Mobile Diesel vs Gas Generators

Choosing between diesel and gaseous generators involves many factors. There are advantages to each, and their use depends on the project at hand.

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Mobile prime power solutions come in a wide range of power nodes, designed and engineered to support a variety of projects. Choosing between diesel and gaseous generators involves many factors. There are advantages to each, and their use depends on the project at hand.

For those who have a source of natural gas, there may be a significant fuel cost savings opportunity. Historically, mobile prime power gaseous-fueled generators have been used in oil and gas production operations where utility power is not available. When producing oil and gas, operators encounter “wellhead” gas, which varies greatly in its consistency, and has often been burned or “flared off” as undesirable. However, wellhead gas can actually be harnessed and used to power gaseous generators that are designed to handle the fuel – essentially tapping into a free source of fuel. Using wellhead gas to power operations instead of diesel fuel can result in tens of thousands of dollars of savings in annual fuel costs – depending on the operation. 

Using wellhead gas to power the generator also virtually eliminates emissions concerns around the flare-off process due to the gas being used as a fuel versus a byproduct of the production process. While a gas flare at an oil and gas production site protects against over pressurizing industrial plant equipment, it emits methane, carbon dioxide and other pollutants into the air. Wellhead gas generators avoid U.S. Environmental Protection Agency (EPA) flaring restrictions by consuming the gas and delivering power to the well site. 
A gas analysis tests the chemical and physical composition of the wellhead gas.  It tests for the levels of methane; higher carbon gases such as ethane, propane, and isobutene; and other gases such as nitrogen, carbon dioxide, hydrogen sulfide, and helium to determine if the gas can produce sufficient British thermal units (BTU) levels for operating a natural gas generator. Wellhead gas is often laden with contaminants such as sand, water, and oil that need to be removed or “scrubbed” by filtration systems.  Knowing the makeup of the wellhead gas allows the generator manufacturer to ensure that their generator will perform to design standards set forth by the engine manufacturer.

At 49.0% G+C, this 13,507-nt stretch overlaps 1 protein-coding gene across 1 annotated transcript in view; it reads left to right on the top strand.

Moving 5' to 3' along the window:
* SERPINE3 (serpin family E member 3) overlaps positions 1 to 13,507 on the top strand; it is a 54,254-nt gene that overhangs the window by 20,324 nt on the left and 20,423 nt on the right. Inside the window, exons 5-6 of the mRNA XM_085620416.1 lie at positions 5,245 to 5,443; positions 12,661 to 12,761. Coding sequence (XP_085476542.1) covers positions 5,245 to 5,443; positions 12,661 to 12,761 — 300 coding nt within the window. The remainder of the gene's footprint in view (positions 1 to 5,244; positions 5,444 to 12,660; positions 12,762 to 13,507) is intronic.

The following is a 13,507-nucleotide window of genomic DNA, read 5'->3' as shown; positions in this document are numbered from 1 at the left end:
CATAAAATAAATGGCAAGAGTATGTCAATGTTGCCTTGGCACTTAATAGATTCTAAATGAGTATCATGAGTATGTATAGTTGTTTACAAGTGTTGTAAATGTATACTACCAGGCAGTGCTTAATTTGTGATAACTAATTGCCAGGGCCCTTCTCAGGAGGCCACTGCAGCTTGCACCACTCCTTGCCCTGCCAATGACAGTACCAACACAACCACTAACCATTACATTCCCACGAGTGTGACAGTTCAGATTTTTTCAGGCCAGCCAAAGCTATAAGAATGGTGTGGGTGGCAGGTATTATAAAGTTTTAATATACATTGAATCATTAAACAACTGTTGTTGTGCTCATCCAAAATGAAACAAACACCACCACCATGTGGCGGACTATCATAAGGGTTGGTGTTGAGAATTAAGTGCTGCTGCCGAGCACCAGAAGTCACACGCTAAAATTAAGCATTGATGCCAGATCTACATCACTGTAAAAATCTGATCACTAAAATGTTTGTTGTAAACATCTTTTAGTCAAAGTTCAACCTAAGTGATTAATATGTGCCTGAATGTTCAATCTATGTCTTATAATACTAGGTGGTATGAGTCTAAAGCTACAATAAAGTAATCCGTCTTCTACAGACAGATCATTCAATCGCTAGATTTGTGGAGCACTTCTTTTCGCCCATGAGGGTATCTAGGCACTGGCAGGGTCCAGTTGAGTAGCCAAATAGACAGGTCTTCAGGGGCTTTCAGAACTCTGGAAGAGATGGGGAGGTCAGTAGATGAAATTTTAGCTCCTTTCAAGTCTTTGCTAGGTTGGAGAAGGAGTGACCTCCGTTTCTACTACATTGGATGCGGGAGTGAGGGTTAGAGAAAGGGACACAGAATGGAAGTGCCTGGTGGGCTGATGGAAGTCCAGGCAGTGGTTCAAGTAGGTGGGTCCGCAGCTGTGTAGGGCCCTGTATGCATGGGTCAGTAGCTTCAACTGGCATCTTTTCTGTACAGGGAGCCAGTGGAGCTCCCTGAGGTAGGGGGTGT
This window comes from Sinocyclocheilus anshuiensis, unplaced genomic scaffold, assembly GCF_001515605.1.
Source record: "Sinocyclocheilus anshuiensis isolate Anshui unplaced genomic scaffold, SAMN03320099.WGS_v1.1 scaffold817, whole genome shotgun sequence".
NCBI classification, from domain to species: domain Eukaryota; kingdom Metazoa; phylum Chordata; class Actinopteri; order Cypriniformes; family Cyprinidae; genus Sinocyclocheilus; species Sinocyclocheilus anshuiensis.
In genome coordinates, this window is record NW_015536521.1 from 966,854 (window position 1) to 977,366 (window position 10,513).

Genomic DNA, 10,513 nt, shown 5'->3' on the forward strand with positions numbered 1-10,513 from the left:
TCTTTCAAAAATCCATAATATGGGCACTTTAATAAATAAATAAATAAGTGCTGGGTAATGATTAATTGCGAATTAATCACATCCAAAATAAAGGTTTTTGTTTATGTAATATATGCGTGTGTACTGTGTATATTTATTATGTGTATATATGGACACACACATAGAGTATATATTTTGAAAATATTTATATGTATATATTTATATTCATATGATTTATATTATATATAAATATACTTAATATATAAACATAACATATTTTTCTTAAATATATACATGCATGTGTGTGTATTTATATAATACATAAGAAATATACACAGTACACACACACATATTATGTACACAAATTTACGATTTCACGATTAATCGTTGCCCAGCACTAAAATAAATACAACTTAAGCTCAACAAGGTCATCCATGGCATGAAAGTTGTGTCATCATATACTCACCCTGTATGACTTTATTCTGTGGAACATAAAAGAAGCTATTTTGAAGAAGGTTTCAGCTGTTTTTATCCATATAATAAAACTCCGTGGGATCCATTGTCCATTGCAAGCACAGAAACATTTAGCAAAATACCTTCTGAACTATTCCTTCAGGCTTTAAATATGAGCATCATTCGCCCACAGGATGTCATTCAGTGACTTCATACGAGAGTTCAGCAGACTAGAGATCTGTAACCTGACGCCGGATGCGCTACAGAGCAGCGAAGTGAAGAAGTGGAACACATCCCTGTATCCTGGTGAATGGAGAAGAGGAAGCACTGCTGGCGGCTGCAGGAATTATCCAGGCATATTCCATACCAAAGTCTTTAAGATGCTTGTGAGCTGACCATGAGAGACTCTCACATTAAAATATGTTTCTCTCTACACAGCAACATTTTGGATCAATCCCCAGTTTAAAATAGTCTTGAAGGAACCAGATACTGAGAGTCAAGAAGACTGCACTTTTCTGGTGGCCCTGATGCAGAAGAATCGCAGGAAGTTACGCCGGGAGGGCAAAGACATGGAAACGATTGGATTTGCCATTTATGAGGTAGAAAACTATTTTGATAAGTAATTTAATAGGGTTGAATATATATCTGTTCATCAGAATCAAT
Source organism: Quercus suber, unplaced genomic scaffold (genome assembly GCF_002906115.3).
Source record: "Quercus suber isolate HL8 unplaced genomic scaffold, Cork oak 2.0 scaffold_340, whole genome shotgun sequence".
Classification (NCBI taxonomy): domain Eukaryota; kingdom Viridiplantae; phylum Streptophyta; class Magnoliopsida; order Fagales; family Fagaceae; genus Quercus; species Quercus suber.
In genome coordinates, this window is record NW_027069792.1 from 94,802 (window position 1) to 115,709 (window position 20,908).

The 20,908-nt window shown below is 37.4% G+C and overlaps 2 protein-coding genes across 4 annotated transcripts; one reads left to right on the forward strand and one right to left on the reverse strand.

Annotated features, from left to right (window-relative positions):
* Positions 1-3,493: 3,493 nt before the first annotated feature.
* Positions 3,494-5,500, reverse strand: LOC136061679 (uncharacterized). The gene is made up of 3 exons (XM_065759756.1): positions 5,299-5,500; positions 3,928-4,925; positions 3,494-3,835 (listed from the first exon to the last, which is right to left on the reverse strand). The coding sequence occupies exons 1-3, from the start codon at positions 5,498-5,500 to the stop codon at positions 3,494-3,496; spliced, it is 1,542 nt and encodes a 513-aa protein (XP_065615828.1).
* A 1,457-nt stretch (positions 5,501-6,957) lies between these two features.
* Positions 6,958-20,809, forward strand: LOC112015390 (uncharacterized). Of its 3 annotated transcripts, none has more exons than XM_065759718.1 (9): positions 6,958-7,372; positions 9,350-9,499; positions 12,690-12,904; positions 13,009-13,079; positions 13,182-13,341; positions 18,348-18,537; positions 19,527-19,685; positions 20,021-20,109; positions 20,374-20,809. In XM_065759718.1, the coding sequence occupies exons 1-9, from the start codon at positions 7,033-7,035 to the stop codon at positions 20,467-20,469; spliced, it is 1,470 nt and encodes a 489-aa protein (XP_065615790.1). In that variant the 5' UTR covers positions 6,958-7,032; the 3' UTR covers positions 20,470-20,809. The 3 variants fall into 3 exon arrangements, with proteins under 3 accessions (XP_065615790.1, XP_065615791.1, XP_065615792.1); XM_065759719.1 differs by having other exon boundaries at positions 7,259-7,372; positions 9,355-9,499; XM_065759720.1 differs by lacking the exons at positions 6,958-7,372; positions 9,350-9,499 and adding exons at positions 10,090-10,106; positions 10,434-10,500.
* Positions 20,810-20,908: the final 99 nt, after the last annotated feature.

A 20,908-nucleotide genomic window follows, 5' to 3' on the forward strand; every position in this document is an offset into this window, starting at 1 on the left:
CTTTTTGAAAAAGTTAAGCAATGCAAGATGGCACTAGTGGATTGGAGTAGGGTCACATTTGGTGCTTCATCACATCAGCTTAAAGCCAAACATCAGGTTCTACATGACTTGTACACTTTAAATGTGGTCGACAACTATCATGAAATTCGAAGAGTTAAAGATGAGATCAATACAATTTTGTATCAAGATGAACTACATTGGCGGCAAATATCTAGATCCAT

Gaseous generators are also be used in prime power applications that have access to commercial quality natural gas. Connected to a utility-supplied natural gas line, these generators take advantage of an on-hand, reliable fuel source. Natural gas does not expire or degrade like other liquid fossil fuels. Because it is coming from a utility and considered “clean”, it requires no gas analysis or fuel scrubbing before use. 

For the oil and gas market, the fuel cost savings, return on investment and emissions compliance offered by gaseous-fueled generators are significant advantages over diesel generators. However, there is still a place for diesel-powered mobile generators. Diesel generators are robust, reliable and can be easily moved from location to location on a jobsite. Diesel fuel is generally accessible anywhere, particularly on industrial work sites, and it is one of the most efficient and energy-dense fuels available. 

Diesel technology is constantly improving. Ever-tightening U.S. and European off-highway emissions regulations have caused manufacturers to produce diesel engines with startlingly low emissions. Ultra-low-sulfur diesel fuels (ULSD) has also contributed to a reduction in toxic emissions.

To help reduce the pollutants emitted by diesel engines, regular maintenance is required. Tier 4 regulations required exhaust aftertreatment to further reduce oxides of nitrogen (NOx) and particulate matter (PM). The most effective aftertreatment technologies include selective catalytic reduction (SCR) and exhaust gas recirculation (EGR), both of which reduce NOx, and diesel particulate filters (DPF) that reduce PM. In an SCR system, a special catalyst is positioned in the exhaust system downstream from an active spray dosing system that periodically introduces a mist of a chemical reagent called diesel exhaust fluid (DEF). DEF reacts with the NOx in the exhaust to reduce emissions. DEF consumption is dependent on equipment utilization, load factors, idle times, etc. The DEF tanks should be replenished as part of regular fuel refills. Indicator lights on the equipment will warn the operator when the DEF supply is running low and should be replenished. 

Most Tier 4 diesel engine changes have been seamless for the end user. The operator interface notifies them if there is something wrong with the emissions process. The main difference for the operator is the addition of fourth fluid, DEF, to diesel fuel, oil and coolant. Fortunately, diesel generator manufacturers have designed equipment to have DEF refill intervals that match the fuel consumption rate of the engine, so the operator can refill the DEF when they refill the fuel tank.